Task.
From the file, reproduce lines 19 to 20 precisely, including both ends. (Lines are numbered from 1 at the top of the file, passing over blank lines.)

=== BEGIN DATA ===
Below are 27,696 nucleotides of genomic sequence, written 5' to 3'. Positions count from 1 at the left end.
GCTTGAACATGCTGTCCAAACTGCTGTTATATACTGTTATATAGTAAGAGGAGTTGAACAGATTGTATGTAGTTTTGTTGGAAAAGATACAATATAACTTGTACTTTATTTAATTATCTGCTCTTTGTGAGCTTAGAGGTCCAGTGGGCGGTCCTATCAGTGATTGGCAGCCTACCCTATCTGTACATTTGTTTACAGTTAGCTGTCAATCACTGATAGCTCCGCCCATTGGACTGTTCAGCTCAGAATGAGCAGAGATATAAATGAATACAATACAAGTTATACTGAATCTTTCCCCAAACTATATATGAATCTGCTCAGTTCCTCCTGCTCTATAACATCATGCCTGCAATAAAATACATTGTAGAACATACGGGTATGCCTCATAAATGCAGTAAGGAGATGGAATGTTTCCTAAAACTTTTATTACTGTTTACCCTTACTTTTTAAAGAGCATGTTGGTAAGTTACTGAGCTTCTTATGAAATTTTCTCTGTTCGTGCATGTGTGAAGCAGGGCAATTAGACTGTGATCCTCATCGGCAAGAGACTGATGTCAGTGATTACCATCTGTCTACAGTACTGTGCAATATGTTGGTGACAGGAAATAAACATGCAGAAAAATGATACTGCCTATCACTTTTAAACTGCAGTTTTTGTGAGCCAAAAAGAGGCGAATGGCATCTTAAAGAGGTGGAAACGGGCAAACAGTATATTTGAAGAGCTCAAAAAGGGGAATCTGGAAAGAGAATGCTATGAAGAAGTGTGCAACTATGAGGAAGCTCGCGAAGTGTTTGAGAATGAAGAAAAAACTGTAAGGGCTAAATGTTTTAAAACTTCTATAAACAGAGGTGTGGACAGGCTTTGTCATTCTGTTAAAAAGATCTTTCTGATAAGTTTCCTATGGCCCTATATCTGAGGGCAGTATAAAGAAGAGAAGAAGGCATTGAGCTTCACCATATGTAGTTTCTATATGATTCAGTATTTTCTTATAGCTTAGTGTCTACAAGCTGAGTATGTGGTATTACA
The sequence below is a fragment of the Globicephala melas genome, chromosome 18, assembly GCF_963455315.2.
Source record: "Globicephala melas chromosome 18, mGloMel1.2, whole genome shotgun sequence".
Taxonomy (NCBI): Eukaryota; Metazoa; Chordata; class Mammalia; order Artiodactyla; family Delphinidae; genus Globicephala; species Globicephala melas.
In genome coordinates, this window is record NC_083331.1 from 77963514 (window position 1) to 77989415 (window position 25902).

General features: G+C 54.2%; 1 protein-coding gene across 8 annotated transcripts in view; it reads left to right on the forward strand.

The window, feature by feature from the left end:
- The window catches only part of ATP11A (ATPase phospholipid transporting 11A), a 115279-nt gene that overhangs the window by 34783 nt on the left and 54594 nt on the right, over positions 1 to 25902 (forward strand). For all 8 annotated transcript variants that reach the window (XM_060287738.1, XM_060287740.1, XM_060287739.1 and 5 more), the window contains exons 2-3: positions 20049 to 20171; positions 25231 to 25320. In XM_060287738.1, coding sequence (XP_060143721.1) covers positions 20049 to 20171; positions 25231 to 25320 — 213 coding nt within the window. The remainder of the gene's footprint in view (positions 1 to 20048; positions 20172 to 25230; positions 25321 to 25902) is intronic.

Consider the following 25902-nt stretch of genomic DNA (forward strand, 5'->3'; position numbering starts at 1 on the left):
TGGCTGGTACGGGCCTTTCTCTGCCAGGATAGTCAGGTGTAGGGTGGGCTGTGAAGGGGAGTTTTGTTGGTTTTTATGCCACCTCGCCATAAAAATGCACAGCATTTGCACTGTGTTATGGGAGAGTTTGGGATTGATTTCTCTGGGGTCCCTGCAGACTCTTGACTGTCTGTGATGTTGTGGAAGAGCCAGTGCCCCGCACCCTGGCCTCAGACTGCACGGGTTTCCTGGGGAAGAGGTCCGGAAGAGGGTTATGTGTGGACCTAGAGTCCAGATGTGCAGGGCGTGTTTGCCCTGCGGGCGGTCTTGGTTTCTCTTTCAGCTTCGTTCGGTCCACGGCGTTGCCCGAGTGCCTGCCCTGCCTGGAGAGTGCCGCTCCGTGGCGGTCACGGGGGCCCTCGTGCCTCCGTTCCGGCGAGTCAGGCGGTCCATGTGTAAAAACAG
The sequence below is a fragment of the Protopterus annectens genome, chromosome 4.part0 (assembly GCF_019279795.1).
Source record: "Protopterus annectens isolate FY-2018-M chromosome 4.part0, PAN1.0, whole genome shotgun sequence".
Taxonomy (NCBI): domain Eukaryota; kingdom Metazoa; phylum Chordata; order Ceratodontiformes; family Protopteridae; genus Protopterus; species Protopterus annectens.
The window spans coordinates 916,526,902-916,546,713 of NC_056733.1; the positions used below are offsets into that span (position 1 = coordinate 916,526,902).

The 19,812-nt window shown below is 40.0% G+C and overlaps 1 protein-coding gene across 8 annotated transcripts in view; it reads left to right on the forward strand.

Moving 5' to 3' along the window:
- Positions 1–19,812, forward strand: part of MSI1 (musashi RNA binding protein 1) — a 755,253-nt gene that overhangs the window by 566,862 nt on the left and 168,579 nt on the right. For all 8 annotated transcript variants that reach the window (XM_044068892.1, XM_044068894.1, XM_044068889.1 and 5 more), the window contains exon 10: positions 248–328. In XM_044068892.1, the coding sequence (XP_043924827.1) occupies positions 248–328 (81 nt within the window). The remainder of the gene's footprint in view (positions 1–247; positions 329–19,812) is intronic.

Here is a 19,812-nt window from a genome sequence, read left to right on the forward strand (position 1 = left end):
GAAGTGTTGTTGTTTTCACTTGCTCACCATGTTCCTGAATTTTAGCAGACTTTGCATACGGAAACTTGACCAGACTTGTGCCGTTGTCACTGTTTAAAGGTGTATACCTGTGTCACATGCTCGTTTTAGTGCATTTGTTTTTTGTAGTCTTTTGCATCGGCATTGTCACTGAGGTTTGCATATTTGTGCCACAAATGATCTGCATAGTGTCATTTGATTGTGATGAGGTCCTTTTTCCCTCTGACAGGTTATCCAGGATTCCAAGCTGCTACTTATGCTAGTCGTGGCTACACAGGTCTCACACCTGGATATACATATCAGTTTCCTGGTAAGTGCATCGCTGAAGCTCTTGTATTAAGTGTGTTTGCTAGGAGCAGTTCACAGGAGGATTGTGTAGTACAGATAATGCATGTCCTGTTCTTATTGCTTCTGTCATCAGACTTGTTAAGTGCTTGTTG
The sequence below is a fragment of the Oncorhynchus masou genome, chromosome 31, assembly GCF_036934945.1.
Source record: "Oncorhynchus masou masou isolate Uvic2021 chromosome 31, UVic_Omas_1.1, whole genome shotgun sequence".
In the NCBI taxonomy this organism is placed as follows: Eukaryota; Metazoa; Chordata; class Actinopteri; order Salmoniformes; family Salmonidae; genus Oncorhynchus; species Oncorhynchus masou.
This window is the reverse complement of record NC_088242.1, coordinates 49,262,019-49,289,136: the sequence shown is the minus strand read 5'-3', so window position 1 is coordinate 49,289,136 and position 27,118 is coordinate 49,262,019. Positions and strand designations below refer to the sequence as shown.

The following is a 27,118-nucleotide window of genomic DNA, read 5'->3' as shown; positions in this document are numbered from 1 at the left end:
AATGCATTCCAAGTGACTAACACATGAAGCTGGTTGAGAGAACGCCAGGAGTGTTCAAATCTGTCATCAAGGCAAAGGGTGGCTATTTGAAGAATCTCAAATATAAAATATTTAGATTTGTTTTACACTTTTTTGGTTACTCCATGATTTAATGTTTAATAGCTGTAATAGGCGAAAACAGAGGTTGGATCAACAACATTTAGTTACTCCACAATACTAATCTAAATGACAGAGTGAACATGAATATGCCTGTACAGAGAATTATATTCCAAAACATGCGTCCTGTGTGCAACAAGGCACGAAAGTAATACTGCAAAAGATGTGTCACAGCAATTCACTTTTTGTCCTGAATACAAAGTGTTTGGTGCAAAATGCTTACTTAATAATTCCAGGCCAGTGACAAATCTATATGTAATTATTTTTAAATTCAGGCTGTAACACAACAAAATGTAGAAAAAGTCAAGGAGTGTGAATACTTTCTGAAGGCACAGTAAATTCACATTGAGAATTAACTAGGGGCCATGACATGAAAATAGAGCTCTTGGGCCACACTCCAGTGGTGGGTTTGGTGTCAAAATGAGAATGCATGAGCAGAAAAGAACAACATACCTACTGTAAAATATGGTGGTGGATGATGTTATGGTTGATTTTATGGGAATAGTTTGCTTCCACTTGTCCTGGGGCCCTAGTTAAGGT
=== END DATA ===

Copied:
Here is a 19,812-nt window from a genome sequence, read left to right on the forward strand (position 1 = left end):
GAAGTGTTGTTGTTTTCACTTGCTCACCATGTTCCTGAATTTTAGCAGACTTTGCATACGGAAACTTGACCAGACTTGTGCCGTTGTCACTGTTTAAAGGTGTATACCTGTGTCACATGCTCGTTTTAGTGCATTTGTTTTTTGTAGTCTTTTGCATCGGCATTGTCACTGAGGTTTGCATATTTGTGCCACAAATGATCTGCATAGTGTCATTTGATTGTGATGAGGTCCTTTTTCCCTCTGACAGGTTATCCAGGATTCCAAGCTGCTACTTATGCTAGTCGTGGCTACACAGGTCTCACACCTGGATATACATATCAGTTTCCTGGTAAGTGCATCGCTGAAGCTCTTGTATTAAGTGTGTTTGCTAGGAGCAGTTCACAGGAGGATTGTGTAGTACAGATAATGCATGTCCTGTTCTTATTGCTTCTGTCATCAGACTTGTTAAGTGCTTGTTG